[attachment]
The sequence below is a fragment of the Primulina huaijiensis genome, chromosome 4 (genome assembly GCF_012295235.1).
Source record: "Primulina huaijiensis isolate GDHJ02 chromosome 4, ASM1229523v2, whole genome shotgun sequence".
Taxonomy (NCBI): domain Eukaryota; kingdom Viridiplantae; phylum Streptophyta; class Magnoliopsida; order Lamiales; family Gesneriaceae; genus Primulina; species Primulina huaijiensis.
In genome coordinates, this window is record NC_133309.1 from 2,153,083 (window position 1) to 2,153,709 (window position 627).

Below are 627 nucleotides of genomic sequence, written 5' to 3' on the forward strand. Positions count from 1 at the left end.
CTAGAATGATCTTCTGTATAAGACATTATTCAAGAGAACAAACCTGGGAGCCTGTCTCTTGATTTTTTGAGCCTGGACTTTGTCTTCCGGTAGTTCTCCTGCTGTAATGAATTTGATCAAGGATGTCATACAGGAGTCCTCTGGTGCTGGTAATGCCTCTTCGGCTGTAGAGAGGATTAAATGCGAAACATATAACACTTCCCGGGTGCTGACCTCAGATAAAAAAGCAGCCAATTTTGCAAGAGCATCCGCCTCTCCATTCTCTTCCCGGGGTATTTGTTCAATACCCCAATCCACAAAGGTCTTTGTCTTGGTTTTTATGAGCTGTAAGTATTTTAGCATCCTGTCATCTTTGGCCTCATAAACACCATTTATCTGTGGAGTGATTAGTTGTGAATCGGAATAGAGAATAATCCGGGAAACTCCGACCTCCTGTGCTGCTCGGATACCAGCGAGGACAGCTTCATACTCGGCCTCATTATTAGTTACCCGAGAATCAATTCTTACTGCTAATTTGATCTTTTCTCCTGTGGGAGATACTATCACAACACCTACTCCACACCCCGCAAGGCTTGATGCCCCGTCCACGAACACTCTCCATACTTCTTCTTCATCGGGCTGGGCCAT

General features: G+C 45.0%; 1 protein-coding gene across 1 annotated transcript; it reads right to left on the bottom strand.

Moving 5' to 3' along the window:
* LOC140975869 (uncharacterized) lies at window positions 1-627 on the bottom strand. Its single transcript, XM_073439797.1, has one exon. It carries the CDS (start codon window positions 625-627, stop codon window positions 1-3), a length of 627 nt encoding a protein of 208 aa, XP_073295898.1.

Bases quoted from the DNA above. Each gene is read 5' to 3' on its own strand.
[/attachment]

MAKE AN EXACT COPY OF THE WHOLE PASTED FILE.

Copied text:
The sequence below is a fragment of the Primulina huaijiensis genome, chromosome 4 (genome assembly GCF_012295235.1).
Source record: "Primulina huaijiensis isolate GDHJ02 chromosome 4, ASM1229523v2, whole genome shotgun sequence".
Taxonomy (NCBI): domain Eukaryota; kingdom Viridiplantae; phylum Streptophyta; class Magnoliopsida; order Lamiales; family Gesneriaceae; genus Primulina; species Primulina huaijiensis.
In genome coordinates, this window is record NC_133309.1 from 2,153,083 (window position 1) to 2,153,709 (window position 627).

Below are 627 nucleotides of genomic sequence, written 5' to 3' on the forward strand. Positions count from 1 at the left end.
CTAGAATGATCTTCTGTATAAGACATTATTCAAGAGAACAAACCTGGGAGCCTGTCTCTTGATTTTTTGAGCCTGGACTTTGTCTTCCGGTAGTTCTCCTGCTGTAATGAATTTGATCAAGGATGTCATACAGGAGTCCTCTGGTGCTGGTAATGCCTCTTCGGCTGTAGAGAGGATTAAATGCGAAACATATAACACTTCCCGGGTGCTGACCTCAGATAAAAAAGCAGCCAATTTTGCAAGAGCATCCGCCTCTCCATTCTCTTCCCGGGGTATTTGTTCAATACCCCAATCCACAAAGGTCTTTGTCTTGGTTTTTATGAGCTGTAAGTATTTTAGCATCCTGTCATCTTTGGCCTCATAAACACCATTTATCTGTGGAGTGATTAGTTGTGAATCGGAATAGAGAATAATCCGGGAAACTCCGACCTCCTGTGCTGCTCGGATACCAGCGAGGACAGCTTCATACTCGGCCTCATTATTAGTTACCCGAGAATCAATTCTTACTGCTAATTTGATCTTTTCTCCTGTGGGAGATACTATCACAACACCTACTCCACACCCCGCAAGGCTTGATGCCCCGTCCACGAACACTCTCCATACTTCTTCTTCATCGGGCTGGGCCAT

General features: G+C 45.0%; 1 protein-coding gene across 1 annotated transcript; it reads right to left on the bottom strand.

Moving 5' to 3' along the window:
* LOC140975869 (uncharacterized) lies at window positions 1-627 on the bottom strand. Its single transcript, XM_073439797.1, has one exon. It carries the CDS (start codon window positions 625-627, stop codon window positions 1-3), a length of 627 nt encoding a protein of 208 aa, XP_073295898.1.

Bases quoted from the DNA above. Each gene is read 5' to 3' on its own strand.